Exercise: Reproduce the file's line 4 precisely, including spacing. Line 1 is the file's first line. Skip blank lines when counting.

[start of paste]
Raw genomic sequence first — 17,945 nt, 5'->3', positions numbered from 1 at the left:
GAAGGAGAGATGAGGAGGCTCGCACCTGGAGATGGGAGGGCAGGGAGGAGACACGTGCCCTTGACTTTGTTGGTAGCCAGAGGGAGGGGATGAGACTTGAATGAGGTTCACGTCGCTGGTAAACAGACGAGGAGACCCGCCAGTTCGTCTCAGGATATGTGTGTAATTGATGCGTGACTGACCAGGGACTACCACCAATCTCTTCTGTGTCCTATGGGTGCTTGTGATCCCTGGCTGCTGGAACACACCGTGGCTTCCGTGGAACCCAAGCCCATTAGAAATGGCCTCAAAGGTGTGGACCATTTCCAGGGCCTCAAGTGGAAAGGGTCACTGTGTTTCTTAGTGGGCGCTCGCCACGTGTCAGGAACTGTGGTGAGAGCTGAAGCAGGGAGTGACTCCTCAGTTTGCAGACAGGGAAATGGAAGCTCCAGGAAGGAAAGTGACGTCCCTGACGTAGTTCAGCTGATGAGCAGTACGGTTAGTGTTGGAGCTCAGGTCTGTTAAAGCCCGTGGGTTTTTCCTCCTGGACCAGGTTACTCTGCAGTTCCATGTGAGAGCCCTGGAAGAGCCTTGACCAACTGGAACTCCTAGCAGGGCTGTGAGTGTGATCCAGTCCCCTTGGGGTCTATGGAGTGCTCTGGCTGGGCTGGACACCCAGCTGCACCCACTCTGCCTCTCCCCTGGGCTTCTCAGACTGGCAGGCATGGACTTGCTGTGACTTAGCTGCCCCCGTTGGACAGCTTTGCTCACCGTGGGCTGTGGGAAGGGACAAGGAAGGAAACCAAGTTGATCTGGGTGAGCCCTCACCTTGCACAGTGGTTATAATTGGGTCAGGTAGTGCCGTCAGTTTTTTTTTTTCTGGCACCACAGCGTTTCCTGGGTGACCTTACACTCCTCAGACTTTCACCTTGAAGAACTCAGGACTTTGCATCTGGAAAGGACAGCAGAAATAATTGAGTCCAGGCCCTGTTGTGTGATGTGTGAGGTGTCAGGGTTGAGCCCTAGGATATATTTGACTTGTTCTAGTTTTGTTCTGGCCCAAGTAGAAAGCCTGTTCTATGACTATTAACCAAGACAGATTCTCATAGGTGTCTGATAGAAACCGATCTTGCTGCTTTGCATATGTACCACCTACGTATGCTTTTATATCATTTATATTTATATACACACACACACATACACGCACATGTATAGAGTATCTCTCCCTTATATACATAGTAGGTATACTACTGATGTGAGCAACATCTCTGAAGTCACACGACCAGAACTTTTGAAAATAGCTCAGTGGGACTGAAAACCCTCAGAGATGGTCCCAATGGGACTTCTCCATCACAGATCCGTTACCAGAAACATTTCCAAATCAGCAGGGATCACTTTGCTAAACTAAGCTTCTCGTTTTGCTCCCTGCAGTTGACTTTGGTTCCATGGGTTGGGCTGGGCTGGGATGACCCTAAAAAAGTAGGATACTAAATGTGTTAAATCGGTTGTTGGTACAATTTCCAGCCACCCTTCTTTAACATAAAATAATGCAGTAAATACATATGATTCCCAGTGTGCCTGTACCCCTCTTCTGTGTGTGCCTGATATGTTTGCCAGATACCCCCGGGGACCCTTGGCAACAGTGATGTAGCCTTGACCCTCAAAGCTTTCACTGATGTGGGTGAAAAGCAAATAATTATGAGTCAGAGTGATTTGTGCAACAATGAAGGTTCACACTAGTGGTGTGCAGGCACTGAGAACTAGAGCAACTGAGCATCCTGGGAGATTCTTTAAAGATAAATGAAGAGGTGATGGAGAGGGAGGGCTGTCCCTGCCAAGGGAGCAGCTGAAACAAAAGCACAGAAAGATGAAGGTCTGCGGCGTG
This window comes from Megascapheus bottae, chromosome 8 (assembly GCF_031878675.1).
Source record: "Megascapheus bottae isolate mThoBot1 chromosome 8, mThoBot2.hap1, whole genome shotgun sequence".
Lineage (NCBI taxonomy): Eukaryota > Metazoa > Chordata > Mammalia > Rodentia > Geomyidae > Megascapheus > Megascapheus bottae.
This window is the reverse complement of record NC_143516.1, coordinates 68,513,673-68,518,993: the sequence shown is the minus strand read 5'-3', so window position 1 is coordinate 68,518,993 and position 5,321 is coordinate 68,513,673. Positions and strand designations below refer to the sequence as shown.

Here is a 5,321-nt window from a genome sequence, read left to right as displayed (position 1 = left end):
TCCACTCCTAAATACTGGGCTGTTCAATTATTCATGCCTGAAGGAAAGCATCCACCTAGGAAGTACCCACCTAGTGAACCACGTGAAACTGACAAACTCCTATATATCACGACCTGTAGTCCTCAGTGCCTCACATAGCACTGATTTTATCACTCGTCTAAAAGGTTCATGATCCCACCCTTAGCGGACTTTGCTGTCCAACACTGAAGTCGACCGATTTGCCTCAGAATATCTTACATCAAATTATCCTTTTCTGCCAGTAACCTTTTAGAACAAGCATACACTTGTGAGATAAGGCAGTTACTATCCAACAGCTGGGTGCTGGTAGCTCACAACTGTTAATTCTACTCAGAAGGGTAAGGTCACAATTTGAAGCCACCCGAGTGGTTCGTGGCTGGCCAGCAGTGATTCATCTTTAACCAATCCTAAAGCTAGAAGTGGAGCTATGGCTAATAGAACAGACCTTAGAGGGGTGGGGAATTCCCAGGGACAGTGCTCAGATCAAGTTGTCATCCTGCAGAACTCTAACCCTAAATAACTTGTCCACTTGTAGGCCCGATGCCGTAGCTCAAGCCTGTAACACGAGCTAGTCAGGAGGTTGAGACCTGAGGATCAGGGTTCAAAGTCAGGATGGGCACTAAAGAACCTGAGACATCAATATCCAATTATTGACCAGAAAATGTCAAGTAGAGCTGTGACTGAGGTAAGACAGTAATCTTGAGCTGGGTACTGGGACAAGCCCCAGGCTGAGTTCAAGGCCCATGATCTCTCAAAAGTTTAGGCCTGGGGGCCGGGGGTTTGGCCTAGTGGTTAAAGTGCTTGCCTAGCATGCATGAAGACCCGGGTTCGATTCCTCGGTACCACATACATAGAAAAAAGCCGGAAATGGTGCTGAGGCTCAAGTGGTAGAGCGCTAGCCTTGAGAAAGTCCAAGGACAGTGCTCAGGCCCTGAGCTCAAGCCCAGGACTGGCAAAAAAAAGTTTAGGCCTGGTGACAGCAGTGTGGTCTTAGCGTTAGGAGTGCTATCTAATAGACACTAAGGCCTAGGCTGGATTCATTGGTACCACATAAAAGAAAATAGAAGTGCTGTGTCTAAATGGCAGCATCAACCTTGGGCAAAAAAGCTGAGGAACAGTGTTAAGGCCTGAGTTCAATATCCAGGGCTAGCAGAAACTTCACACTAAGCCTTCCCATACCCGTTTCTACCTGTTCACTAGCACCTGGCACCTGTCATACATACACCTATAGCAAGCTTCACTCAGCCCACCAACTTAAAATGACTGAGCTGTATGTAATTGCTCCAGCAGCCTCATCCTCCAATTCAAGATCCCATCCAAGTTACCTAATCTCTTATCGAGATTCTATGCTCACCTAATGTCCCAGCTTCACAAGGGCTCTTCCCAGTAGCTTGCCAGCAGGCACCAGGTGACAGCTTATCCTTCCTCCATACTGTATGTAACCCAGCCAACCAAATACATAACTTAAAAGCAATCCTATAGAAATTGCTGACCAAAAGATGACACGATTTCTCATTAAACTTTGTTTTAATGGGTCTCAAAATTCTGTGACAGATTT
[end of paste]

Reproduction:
Source record: "Megascapheus bottae isolate mThoBot1 chromosome 8, mThoBot2.hap1, whole genome shotgun sequence".